Lindsay Blackett is not the devil

I’ve been a bit incommunicado today so didn’t have time to respond by deadline to an Edmonton Journal request for comment on the story about the Alberta Culture Minister Lindsay Blackett who called some Canadian television “shit” at the Banff World Television Festival. I’ll write more about the overall issue of Canadian television later, unattached to this news story, but this is what I wrote back, knowing it’s too late for her article:

I was in the room and have the session recorded. I feel his comments were taken slightly out of context, though I know a politician – especially a Culture Minister – being less than supportive of tax money going towards culture is obviously going to cause consternation among the cultural community, as it should. However, he said the same thing I have heard in that room year after year.

He did not say or imply that all Canadian television was shit. He said that a lot of what he saw at the funding stage was shit, and asked how we could have a business model that supported better quality – a question that generated interesting discussion from the panel who agreed that a better model is needed. I interviewed Peter Keleghan later and he was not happy with the comment but acknowledged that he was right about needing a better business model (it was Keleghan who responded at the panel to say that broadcasters are given no incentive to make shows Canadians want to watch – their financial incentive is in buying American programming.)

If you read industry blogs or talk to anyone making their living in Canadian television, they aren’t shy in talking about the problem of quality. You only have to look at the failed pilots the networks burn off every year to understand that a lot of what goes into development is not great television. I believe if he were a television producer saying the exact same thing, everyone would have nodded and moved on. In fact, that’s exactly what I’ve seen and heard in three previous years at the festival.

In fact, the panel had been talking about the problem of quality in Canadian television. They, however, aren’t politicians and didn’t use the word shit. Kenny Hotz (Kenny vs Spenny) disparaged Canadian television far more than the MLA, using far worse expletives, but then he isn’t a Culture Minister. He’s just a guy who makes Canadian television.

EDIT: The audio is posted here.

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4 Responses to Lindsay Blackett is not the devil

  1. Anonymous says:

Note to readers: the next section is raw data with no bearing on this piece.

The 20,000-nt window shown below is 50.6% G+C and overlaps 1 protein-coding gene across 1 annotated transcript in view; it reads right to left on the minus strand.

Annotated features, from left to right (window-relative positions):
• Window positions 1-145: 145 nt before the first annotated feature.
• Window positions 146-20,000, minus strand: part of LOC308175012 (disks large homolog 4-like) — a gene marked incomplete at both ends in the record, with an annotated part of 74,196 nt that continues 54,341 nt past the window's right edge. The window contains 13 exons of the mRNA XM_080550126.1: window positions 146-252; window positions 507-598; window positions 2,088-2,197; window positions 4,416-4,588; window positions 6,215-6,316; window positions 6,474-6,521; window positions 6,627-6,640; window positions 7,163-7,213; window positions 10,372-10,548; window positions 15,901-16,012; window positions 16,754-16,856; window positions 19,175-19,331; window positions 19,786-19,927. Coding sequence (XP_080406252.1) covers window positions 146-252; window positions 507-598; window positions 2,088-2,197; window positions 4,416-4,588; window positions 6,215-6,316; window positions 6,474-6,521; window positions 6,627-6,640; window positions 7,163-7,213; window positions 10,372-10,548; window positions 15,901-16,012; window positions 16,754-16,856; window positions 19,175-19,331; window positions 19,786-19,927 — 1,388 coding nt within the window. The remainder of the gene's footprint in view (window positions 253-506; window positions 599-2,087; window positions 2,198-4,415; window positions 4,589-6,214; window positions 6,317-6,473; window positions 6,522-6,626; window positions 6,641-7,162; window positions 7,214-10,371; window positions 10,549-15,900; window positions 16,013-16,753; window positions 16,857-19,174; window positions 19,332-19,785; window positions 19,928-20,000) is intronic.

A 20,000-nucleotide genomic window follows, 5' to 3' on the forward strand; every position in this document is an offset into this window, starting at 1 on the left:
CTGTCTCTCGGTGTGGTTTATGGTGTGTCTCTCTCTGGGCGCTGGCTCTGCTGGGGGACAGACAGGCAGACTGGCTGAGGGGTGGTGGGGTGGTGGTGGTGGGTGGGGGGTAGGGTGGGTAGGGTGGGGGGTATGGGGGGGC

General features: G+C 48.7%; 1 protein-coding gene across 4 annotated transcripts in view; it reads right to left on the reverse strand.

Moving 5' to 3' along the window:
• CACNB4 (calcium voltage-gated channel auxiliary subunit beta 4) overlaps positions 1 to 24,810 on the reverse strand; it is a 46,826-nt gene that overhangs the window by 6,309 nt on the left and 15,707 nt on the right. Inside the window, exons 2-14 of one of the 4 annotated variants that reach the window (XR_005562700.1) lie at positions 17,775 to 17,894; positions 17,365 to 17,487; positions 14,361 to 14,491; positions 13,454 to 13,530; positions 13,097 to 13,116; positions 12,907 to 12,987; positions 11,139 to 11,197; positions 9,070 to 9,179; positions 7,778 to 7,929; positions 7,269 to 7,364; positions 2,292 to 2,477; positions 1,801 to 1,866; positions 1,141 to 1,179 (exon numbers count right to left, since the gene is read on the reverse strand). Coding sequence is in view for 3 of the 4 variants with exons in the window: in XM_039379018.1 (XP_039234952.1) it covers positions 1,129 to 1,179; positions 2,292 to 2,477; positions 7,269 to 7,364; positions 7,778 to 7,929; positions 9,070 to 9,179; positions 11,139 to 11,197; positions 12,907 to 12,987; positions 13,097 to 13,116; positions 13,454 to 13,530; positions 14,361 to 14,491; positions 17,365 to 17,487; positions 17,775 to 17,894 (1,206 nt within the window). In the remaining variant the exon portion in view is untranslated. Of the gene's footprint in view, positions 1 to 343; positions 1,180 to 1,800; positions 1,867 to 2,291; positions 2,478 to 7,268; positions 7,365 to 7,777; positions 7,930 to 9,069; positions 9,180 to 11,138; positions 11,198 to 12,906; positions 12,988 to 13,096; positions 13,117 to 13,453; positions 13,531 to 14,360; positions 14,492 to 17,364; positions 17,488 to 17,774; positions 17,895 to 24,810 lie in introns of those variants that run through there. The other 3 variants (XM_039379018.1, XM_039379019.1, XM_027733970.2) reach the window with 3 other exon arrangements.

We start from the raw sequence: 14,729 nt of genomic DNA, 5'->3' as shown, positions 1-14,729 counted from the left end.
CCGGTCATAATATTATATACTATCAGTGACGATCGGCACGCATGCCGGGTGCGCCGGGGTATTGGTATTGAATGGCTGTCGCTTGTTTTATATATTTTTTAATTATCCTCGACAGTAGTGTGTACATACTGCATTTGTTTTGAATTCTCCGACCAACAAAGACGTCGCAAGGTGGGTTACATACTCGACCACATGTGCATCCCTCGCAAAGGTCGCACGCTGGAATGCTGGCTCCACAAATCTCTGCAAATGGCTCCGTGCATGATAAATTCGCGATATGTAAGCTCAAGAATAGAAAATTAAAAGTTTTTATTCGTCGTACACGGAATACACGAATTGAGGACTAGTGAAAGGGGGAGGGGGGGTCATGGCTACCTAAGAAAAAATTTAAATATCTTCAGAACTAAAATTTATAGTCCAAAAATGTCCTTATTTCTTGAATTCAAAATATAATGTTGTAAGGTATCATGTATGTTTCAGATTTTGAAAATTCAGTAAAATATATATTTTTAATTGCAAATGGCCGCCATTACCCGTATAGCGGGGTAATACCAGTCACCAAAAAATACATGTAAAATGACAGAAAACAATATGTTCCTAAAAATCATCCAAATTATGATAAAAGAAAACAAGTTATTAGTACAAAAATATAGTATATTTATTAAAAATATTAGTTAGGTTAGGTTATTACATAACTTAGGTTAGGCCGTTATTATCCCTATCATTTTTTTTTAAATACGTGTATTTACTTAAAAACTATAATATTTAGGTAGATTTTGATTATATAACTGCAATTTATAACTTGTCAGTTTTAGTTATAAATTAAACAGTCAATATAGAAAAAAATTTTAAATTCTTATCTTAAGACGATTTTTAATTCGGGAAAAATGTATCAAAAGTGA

Of course, the irony is that Kenny Hotz makes shit television.

  2. Kay says:

    Thanks for the bigger picture Diane.
    That being said, I would hope for a more nuanced comment from a Culture Minister. I believe that this comment will simply encourage those who never watch & never will watch Cdn TV to say "See I told you Cdn TV is crap"

    And of course, the definition of "crap shows" varies from person-to-person (spoken as someone who agrees with Anonymous)

  3. David says:

    What did you see? What did you like? What would you see again or want more of?

    In the 70s Juneau's Green Paper on FM created MAPL designations and mandated 70% Can Con. Our music slowly took off. We stand head and shoulders with the rest of the world at the international level musically.

    If we want the same for our visual stories we need some one to bring it to the fore. Blackett has struck a match. Do the media have the kindling? Do the Canadian people? Or will this be another story du jour? In this thousand channel universe it will be much more difficult than it would have been in the 70s or 80s.

  4. Anonymous says:

    The problem is generalizing an industry when the people who work behind the scenes are suffering. The Kenny VS Spenny fellow's opinion is not worth paying attention to. Watch his body language, constantly seeking approval from the rest of the panel. As for Mr. Blackett, he is only trying to fit in with this gang of "mentors" by saying the things he is. Like a bunch of teens smoking outside high school property. I have worked on many productions, some good… some bad, thing is that everyone got to have a meal for their families at the end of the day. A broad brushstroke by a man that is supposed to be supporting an industry doesn't exactly mean that he has a right to condemn it, especially at an international function. Don't try and sugar coat what Mr. Blackett is saying in any way. negative attitudes do not help the situation at hand, only positive.

    Dan Stoddart

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